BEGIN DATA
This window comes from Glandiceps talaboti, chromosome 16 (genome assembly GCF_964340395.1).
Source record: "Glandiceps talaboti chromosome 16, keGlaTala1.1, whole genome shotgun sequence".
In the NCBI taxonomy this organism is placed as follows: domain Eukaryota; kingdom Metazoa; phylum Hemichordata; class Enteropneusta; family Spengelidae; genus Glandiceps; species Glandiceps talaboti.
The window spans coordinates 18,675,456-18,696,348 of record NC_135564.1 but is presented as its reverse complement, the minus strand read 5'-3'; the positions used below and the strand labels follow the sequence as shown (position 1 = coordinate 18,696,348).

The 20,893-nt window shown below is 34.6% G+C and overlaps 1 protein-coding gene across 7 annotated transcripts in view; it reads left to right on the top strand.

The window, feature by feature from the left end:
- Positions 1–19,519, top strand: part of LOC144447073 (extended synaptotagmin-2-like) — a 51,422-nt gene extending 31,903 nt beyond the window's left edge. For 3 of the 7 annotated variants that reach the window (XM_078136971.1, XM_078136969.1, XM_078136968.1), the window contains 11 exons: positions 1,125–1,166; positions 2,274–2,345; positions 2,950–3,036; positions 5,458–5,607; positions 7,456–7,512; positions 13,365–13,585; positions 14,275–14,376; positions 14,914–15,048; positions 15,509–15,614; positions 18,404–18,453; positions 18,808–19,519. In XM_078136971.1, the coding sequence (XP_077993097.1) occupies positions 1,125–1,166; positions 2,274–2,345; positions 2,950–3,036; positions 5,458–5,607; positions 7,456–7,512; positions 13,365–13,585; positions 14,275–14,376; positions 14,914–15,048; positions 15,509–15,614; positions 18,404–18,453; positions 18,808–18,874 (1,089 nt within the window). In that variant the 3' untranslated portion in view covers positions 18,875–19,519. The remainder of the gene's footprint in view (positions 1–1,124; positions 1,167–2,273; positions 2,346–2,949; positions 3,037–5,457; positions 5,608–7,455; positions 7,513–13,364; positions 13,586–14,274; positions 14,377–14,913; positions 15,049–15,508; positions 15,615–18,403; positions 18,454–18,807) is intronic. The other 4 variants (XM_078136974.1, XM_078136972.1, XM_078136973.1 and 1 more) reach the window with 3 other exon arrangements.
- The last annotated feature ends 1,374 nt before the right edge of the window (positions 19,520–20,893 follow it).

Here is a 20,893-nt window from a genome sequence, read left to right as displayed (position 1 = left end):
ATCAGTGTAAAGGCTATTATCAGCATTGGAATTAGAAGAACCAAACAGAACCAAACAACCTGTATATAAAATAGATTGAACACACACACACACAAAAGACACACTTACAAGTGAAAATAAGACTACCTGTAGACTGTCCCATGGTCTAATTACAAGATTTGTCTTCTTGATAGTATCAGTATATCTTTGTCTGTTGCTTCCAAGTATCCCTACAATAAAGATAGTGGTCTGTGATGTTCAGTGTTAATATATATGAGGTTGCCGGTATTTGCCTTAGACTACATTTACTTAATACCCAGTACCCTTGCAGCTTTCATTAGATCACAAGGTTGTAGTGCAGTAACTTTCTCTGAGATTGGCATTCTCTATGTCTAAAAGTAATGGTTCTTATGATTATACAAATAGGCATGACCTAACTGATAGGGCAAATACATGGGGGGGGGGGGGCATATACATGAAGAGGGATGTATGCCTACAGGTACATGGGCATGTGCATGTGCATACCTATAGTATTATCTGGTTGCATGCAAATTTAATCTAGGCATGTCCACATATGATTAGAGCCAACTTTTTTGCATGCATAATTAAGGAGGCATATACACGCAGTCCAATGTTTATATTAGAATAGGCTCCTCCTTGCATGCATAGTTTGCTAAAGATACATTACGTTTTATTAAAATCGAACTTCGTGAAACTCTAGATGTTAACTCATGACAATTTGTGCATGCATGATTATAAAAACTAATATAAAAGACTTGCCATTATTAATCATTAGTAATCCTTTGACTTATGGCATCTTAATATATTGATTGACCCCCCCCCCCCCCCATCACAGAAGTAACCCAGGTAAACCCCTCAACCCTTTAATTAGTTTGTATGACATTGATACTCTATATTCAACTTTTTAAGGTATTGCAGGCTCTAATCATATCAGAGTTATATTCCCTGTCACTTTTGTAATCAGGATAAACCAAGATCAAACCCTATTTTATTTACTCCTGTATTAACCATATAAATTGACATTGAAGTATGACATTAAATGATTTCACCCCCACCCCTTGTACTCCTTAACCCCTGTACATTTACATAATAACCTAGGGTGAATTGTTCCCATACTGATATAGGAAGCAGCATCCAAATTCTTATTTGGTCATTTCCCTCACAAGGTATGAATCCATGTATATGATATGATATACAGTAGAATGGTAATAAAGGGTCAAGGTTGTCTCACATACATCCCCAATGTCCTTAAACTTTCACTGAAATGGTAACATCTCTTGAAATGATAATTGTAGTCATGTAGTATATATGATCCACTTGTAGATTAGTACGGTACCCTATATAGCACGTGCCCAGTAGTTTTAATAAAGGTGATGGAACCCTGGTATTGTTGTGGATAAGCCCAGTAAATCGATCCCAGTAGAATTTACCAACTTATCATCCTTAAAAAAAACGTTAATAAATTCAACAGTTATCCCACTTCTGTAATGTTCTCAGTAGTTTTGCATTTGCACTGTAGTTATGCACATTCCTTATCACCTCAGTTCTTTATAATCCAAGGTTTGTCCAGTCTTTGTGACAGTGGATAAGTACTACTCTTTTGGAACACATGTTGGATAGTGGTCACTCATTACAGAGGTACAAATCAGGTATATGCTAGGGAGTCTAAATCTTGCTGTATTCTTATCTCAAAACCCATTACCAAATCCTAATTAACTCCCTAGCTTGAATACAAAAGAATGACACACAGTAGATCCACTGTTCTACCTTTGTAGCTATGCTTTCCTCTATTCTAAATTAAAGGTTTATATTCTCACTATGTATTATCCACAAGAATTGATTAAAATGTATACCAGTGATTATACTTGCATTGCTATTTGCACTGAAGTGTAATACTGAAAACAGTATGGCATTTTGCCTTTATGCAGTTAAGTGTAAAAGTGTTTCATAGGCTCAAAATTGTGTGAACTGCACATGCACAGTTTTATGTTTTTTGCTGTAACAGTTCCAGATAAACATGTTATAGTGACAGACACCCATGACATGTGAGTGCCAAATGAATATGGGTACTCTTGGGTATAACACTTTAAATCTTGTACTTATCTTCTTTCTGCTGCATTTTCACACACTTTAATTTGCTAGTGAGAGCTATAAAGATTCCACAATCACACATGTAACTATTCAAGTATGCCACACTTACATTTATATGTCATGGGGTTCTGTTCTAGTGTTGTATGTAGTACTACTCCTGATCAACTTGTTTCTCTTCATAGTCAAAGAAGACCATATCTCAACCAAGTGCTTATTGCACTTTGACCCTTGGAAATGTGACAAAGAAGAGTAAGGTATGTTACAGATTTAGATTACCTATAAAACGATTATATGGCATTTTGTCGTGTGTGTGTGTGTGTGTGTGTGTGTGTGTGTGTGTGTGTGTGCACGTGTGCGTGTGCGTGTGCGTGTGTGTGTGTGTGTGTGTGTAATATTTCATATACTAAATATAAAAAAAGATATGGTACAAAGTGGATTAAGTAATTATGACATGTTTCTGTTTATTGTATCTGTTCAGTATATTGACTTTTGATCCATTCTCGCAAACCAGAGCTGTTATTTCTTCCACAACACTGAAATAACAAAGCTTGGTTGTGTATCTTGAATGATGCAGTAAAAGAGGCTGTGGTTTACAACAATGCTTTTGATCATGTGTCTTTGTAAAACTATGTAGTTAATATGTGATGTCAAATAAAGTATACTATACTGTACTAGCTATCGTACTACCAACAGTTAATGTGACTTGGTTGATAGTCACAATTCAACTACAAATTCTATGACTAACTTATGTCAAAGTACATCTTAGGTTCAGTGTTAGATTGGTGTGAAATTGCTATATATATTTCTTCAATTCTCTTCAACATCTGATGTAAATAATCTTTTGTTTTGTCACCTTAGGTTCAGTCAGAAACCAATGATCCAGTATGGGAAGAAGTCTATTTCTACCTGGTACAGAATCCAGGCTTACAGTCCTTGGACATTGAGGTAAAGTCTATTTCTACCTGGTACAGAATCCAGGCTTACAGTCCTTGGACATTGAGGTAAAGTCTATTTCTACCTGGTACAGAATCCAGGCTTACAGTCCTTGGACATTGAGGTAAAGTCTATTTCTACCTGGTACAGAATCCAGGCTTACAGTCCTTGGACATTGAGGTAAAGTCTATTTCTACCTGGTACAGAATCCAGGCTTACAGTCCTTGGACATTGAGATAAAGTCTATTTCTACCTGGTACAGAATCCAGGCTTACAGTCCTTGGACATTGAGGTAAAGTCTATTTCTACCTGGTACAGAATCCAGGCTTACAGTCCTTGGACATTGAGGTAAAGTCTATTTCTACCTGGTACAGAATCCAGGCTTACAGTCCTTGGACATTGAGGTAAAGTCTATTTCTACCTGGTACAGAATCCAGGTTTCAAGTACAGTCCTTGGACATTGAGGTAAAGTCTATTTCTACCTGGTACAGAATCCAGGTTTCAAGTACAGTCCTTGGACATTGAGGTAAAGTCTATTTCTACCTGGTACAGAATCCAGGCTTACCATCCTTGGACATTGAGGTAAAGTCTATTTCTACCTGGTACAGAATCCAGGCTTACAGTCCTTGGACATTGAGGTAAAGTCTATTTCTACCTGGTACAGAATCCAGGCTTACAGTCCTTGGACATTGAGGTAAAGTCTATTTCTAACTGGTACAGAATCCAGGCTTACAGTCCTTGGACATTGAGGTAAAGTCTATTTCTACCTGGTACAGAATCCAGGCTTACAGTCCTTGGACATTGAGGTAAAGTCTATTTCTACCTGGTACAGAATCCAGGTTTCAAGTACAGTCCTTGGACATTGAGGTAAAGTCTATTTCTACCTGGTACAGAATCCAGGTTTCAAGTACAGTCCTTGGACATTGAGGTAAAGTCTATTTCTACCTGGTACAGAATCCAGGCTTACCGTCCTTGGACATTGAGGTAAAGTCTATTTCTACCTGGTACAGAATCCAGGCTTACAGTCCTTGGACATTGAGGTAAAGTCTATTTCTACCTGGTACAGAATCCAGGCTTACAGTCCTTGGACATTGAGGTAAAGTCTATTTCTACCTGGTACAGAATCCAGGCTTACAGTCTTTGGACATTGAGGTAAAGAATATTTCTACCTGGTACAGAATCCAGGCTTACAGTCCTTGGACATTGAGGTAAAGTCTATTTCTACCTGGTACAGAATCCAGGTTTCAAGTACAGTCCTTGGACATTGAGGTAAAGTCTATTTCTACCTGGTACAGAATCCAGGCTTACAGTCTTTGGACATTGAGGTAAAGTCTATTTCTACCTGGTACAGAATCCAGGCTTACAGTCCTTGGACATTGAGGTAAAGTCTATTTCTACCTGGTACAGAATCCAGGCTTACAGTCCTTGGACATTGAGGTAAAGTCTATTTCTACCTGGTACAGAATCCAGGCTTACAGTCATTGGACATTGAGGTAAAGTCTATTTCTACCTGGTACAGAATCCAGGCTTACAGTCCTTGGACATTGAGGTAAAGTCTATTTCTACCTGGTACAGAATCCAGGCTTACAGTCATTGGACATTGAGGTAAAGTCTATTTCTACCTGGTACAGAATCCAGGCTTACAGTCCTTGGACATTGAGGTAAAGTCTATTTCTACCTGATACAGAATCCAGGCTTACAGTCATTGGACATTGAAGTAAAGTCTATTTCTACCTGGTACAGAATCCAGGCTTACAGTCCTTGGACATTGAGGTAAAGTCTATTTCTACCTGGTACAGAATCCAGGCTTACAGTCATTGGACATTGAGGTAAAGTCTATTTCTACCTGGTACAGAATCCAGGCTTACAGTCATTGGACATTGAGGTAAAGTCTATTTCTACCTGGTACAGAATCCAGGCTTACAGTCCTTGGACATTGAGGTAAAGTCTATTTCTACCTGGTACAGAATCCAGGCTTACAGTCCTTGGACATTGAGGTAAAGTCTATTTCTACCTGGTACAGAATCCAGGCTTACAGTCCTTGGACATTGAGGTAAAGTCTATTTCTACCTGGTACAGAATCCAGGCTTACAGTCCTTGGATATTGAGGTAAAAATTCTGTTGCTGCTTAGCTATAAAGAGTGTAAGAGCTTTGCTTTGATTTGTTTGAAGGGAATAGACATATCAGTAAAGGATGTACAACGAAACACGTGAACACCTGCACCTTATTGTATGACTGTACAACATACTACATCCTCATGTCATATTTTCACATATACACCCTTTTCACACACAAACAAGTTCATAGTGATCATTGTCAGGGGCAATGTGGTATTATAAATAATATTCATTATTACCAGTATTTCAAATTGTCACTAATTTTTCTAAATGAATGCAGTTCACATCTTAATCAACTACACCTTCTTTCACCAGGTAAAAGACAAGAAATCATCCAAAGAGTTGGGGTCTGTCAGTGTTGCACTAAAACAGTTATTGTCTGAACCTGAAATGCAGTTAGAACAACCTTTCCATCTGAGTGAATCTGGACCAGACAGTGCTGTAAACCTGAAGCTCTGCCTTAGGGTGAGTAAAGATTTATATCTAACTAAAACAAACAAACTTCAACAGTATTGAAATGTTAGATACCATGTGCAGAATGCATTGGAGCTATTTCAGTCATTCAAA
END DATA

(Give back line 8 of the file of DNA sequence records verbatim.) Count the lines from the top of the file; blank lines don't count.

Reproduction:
- The last annotated feature ends 1,374 nt before the right edge of the window (positions 19,520–20,893 follow it).